Mutual Funds for Retirement
However, these types of collective investment vehicles may not be the best asset type for everyone. Fisher Investments believes high net worth investors should consider a few key factors before investing in mutual funds—including fees, taxes and potential diversification risks.
Do the Fund’s Objectives Match Your Goals?
Mutual funds invest in securities like stocks, bonds, cash equivalents and other assets. The fund’s managers often target a specific investment goal or objective (i.e., income or capital appreciation). These investment objectives are stated in the mutual fund’s prospectus or statement of information (SAI), which contains detailed information about the fund.
When you have mutual funds in your retirement account, you usually have little control over the investments within the funds or the funds' asset allocation. Your assets are mixed with those of other investors, and you share in the gains and losses proportional to your contributions.
Types of Mutual Funds
Many different types of mutual funds exist, each with their own investment objectives and of costs, which can make it challenging to select one appropriate for your retirement. Here are some common types of mutual funds:
- Specific asset-oriented funds: These can include stock and bond funds, or funds more specific to a particular investment category like company size or investment style.
- Index funds: These funds are designed to mimic the performance of a market index like the S&P 500, NASDAQ, FTSE or other indexes.
- Balanced funds: These often feature an asset allocation comprised of a mix of different types of securities.
- Income funds: This type of fund focuses on income-generating investments such as dividend-yielding stocks, bonds or other fixed income instruments.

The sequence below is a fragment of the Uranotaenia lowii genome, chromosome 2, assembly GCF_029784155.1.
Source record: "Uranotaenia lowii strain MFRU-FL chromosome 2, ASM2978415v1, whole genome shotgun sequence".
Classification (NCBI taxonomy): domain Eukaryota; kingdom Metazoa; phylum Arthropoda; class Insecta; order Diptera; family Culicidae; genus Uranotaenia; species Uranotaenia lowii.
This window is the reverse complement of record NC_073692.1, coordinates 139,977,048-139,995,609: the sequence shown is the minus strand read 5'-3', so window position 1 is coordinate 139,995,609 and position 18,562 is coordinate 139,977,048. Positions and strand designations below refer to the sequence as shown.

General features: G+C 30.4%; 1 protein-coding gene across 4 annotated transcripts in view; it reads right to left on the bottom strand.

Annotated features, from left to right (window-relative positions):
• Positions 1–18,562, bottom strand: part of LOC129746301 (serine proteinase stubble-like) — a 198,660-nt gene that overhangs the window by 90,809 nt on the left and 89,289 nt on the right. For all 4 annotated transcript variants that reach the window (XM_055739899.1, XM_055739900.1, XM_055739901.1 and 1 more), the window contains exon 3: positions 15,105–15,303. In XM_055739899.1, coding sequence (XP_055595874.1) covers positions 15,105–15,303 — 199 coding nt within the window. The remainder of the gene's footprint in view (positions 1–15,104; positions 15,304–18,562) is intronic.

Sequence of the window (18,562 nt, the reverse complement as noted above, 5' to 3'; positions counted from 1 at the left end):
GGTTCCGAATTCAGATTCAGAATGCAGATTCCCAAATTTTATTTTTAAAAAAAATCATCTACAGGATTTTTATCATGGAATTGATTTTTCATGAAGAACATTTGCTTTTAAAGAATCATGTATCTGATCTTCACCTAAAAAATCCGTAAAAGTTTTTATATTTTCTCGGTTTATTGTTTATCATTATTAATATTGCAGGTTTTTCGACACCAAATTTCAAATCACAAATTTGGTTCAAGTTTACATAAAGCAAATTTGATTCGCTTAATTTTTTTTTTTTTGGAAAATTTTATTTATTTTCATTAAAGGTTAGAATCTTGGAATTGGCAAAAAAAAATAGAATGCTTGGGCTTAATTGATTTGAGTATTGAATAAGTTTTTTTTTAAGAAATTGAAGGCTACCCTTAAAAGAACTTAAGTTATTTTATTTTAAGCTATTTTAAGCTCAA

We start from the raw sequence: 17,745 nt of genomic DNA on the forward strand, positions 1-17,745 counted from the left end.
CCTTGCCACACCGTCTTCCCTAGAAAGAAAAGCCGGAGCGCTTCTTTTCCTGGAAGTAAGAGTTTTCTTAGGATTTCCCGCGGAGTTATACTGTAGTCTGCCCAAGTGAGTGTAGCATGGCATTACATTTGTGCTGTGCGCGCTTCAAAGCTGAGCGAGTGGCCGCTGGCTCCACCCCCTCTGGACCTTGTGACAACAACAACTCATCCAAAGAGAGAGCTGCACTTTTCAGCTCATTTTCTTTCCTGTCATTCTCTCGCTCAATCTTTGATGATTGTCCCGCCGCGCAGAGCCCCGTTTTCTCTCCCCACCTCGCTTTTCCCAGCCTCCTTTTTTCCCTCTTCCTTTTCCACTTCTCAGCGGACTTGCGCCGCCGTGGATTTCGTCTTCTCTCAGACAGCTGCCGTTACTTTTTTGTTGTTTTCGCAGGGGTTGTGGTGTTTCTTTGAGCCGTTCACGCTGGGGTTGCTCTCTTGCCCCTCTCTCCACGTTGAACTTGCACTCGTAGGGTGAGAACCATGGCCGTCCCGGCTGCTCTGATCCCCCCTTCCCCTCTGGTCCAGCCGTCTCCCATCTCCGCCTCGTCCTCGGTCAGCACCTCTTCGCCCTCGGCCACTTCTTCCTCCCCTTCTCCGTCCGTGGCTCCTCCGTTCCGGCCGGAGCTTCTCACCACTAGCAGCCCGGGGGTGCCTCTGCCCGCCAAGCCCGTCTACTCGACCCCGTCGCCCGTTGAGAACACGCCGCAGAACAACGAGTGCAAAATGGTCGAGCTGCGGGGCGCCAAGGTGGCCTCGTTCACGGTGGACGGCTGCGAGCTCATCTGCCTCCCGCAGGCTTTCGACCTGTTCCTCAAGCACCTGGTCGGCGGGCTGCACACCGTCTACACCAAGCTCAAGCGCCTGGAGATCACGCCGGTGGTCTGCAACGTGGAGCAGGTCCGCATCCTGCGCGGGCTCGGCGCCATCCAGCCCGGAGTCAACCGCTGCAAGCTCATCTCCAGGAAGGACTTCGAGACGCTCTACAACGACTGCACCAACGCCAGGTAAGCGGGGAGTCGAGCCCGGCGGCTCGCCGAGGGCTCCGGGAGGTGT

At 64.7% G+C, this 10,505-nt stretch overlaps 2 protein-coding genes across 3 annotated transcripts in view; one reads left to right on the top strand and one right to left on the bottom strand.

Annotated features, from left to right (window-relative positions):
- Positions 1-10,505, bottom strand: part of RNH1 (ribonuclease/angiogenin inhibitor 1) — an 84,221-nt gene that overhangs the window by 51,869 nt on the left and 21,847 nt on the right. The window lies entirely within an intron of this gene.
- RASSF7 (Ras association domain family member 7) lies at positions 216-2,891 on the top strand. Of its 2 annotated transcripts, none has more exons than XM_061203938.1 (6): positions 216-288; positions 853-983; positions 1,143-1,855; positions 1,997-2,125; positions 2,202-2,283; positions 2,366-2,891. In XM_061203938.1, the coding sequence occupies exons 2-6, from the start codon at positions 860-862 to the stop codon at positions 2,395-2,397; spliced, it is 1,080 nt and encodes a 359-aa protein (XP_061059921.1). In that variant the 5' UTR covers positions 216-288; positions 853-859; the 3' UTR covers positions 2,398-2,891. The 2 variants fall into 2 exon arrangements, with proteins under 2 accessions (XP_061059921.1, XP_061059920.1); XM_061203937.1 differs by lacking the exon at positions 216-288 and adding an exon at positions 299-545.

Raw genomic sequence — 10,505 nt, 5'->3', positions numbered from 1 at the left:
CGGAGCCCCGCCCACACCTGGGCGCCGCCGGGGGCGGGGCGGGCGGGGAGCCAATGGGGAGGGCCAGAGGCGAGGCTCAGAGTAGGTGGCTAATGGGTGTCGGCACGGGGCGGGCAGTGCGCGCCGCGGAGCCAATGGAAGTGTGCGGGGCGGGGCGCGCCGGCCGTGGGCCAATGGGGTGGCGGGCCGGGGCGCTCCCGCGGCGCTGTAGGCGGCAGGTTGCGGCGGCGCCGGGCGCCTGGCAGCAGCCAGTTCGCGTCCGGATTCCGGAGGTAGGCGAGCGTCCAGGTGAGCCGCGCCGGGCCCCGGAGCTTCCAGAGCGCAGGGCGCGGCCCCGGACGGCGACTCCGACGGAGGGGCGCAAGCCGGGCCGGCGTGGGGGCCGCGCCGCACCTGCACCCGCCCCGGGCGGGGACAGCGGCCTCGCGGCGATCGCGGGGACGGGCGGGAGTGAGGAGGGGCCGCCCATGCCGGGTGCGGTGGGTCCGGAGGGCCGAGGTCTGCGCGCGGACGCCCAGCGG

- Specialty funds: These might focus on specific sectors, regions, or socially responsible investment strategies.
Open-Ended Funds and Closed-End Funds
There are two broad categories of mutual funds: open-ended and closed-ended. Open-ended mutual funds have no restrictions on the number of shares they can issue to investors. If demand for the fund increases, the fund will buy more of the underlying investments. The value of each share is based on the market value of the underlying assets, or net asset value (NAV).
A closed-end fund, on the other hand, has a fixed number of shares available for purchase. The NAV of closed-end funds is calculated regularly, based on the value of assets in the fund. The price it trades for on the exchange, however, is market-driven. As such, a closed-end fund can trade at a discount or a premium compared to its NAV.
However, the “easily diversification” mutual funds can provide may have a downside. If you own multiple mutual funds, you could have overlap in exposure or duplication of assets. This could lead to unintentional overconcentration in certain sectors, styles or specific stocks—potentially defeating the purpose of diversification.
To prevent possible overconcentration, know what your mutual funds hold. More broadly, it is important to determine your exposure across your broader portfolio and not just within each specific fund.
Don’t Overlook Mutual Fund Fees
Different mutual funds have different costs and fees, most of which you can find in the fund’s prospectus, SAI or annual reports. Some of these fees may be paid out of the fund’s assets, which can make these fees easier to overlook.
Keep in mind fees are usually charged as a portion of the fund’s assets, which means the dollar amount of your fees can rise and fall with the market.
Here are some of the fees you should be aware of:
- Sales commissions/loads. Loads, also known as sales charges or sales commissions, are fees you pay to your financial representative—not the mutual fund issuer—when you buy or sell fund shares. These fees are paid when you purchase or redeem fund shares. There are two main types of loads: